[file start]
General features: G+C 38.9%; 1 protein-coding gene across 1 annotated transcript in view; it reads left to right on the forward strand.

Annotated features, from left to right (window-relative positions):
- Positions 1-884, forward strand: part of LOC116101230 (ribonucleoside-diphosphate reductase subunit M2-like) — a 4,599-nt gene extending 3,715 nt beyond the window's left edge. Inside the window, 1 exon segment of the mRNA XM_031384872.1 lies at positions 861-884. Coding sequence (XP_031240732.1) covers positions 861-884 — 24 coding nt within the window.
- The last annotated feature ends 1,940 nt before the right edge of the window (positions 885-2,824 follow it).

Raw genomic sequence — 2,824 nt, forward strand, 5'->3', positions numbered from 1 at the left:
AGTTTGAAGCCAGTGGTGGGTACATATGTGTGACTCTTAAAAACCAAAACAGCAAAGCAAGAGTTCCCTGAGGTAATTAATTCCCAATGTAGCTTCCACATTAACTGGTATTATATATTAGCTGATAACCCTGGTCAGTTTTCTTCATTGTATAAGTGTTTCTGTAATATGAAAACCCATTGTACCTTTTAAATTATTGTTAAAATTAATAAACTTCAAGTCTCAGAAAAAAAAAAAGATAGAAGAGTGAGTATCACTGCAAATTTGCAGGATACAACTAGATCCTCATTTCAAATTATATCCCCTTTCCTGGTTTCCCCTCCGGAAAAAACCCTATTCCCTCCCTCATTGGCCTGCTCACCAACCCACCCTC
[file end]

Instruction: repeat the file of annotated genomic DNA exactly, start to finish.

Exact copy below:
General features: G+C 38.9%; 1 protein-coding gene across 1 annotated transcript in view; it reads left to right on the forward strand.

Annotated features, from left to right (window-relative positions):
- Positions 1-884, forward strand: part of LOC116101230 (ribonucleoside-diphosphate reductase subunit M2-like) — a 4,599-nt gene extending 3,715 nt beyond the window's left edge. Inside the window, 1 exon segment of the mRNA XM_031384872.1 lies at positions 861-884. Coding sequence (XP_031240732.1) covers positions 861-884 — 24 coding nt within the window.
- The last annotated feature ends 1,940 nt before the right edge of the window (positions 885-2,824 follow it).

Raw genomic sequence — 2,824 nt, forward strand, 5'->3', positions numbered from 1 at the left:
AGTTTGAAGCCAGTGGTGGGTACATATGTGTGACTCTTAAAAACCAAAACAGCAAAGCAAGAGTTCCCTGAGGTAATTAATTCCCAATGTAGCTTCCACATTAACTGGTATTATATATTAGCTGATAACCCTGGTCAGTTTTCTTCATTGTATAAGTGTTTCTGTAATATGAAAACCCATTGTACCTTTTAAATTATTGTTAAAATTAATAAACTTCAAGTCTCAGAAAAAAAAAAAGATAGAAGAGTGAGTATCACTGCAAATTTGCAGGATACAACTAGATCCTCATTTCAAATTATATCCCCTTTCCTGGTTTCCCCTCCGGAAAAAACCCTATTCCCTCCCTCATTGGCCTGCTCACCAACCCACCCTC